Styling sites for different browsers have always been a headache for front end developers. Sometimes, the implementation has its own prefixes, sometimes the model doesn’t work at all.
Browser specific stylesheets
So developers came up with the idea of browser specific stylesheets. For each different browser, you redefine a few style declarations to make the layout and styling work.
But having multiple stylesheets is far from optimal. You take more effort to organize your files, some browsers have quirks that needs some fixing, and all sorts of weird problem pops up. And that adds up to a lot of time wasted.
One more elegant solution will be to borrow the idea of browser prefixing. Instead of having multiple stylesheets, you now have one stylesheet with all the fixes that you can apply.
Even better, using this method allows you to extract other details like browser versions and operating systems. This way, you can target differrent content at different platforms and still have a static one-page website.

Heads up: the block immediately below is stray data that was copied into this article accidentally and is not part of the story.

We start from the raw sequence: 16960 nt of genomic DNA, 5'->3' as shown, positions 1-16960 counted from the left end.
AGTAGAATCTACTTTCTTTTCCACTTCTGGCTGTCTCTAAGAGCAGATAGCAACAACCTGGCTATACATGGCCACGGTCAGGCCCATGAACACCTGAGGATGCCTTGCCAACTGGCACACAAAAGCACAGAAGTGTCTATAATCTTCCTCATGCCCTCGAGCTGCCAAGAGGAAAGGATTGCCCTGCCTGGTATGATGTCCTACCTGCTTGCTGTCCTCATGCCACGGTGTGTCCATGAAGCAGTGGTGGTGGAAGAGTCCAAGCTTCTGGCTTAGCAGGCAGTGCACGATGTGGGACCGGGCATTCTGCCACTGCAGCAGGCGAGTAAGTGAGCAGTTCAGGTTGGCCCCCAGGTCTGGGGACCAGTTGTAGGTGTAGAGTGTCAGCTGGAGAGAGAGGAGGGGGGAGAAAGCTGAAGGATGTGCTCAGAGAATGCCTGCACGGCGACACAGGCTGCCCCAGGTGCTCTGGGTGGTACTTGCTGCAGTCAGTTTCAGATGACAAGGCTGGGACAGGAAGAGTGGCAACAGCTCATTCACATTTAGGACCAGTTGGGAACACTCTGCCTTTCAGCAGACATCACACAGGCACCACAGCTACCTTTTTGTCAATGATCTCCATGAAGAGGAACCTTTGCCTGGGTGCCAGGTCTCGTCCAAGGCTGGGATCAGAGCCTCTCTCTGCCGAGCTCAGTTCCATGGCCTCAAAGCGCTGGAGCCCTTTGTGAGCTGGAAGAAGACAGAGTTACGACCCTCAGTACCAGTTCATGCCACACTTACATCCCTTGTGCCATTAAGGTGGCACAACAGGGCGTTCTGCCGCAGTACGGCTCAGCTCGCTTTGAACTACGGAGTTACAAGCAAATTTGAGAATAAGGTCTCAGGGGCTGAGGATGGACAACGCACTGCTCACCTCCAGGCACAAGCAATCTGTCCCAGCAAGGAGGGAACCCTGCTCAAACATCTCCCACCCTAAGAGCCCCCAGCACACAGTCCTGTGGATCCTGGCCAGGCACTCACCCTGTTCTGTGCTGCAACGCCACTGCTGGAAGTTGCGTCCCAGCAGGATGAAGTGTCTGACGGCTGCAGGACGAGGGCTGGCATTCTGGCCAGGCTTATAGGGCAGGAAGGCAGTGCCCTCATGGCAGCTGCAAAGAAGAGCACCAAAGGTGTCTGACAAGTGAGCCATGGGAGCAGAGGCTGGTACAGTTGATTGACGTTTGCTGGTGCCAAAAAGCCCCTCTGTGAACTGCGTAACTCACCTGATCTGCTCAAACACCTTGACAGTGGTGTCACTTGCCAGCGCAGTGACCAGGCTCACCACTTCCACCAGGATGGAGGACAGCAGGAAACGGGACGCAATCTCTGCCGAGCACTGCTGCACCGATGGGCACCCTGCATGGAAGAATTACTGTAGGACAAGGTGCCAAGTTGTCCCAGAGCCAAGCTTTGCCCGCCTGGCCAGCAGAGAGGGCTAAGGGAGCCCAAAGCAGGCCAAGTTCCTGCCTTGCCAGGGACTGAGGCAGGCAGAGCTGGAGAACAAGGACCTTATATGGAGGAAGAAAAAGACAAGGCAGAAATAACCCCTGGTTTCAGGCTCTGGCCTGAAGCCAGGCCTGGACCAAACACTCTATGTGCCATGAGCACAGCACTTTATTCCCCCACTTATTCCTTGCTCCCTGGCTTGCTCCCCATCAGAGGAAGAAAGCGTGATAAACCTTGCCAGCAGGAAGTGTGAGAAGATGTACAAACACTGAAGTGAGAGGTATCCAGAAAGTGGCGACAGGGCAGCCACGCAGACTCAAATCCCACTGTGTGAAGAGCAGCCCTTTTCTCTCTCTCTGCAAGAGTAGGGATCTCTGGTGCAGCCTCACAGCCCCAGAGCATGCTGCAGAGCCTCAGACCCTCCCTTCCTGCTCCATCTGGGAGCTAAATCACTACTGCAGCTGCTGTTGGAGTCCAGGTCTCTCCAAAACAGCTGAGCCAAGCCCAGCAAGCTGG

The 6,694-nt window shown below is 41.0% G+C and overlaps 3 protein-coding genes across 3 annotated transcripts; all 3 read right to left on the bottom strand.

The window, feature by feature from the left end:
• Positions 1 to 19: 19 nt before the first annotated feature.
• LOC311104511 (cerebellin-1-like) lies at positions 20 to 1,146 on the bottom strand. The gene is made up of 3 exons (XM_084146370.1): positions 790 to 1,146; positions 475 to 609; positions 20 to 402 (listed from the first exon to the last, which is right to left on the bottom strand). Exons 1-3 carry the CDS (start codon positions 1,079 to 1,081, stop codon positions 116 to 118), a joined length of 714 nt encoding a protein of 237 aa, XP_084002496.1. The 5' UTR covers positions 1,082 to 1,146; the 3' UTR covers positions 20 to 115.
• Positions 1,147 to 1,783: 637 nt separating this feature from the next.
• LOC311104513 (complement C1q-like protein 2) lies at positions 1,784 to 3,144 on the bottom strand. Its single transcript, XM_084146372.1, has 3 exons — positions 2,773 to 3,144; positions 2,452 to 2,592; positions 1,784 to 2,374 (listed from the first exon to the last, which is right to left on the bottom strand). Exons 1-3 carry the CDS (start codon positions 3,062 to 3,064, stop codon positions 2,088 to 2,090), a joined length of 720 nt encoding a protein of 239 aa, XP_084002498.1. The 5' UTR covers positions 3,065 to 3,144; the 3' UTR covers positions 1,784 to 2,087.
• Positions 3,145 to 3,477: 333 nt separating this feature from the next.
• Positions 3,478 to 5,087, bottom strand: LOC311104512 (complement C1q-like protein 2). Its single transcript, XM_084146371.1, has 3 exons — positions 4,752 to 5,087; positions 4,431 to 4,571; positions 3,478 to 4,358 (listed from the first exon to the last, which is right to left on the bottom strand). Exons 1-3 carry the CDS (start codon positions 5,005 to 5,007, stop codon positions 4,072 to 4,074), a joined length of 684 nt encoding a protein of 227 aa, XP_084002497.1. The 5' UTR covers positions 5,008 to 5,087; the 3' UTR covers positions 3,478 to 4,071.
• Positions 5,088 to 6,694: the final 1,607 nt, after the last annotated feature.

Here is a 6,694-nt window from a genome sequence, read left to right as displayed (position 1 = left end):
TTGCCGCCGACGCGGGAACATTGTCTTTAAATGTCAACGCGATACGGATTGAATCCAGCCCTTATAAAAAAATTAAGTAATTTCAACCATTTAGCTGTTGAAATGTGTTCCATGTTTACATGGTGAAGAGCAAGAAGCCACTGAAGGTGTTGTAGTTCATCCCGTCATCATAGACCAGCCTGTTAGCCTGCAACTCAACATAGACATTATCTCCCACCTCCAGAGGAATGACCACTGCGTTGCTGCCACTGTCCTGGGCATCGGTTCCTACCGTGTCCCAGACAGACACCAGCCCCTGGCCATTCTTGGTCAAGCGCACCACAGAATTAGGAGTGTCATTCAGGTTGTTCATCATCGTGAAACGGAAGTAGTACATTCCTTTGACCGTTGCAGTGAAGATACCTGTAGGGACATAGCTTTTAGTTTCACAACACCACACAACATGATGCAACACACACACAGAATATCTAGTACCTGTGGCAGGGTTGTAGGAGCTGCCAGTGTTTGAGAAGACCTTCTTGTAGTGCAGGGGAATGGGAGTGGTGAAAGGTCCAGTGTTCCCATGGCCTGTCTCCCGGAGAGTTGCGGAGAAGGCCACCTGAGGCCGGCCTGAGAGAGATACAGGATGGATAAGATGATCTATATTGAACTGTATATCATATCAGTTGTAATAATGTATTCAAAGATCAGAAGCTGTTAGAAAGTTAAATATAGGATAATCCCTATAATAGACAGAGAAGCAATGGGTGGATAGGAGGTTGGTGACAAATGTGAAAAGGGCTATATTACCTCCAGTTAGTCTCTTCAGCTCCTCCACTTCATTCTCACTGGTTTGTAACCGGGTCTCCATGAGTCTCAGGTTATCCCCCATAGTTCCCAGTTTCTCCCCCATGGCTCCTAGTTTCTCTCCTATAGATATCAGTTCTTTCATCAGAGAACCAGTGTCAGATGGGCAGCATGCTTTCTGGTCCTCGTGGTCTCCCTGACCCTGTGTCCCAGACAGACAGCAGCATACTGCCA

How it works
This is a script from Rafael Lima. The basic idea is to extract information from the userAgent string and apply the appropriate classes to the document element.
And when defining the style declarations, you just have to use the appropriate classes to fix the different cross browser errors.
This way of frontend development focuses on limiting server side interaction. Sending all the information to the client and let all the decision to be done over the client side.
All methods have their pros and cons. This method will be suitable for simple sites that require simple static content. If you are working on a site with dynamic content, handling the browser fixes server-side could be an appropriate choice, since its just a simple extension and can help reduce page load time.
If there is any questions or queries, leave a comment or drop me an email.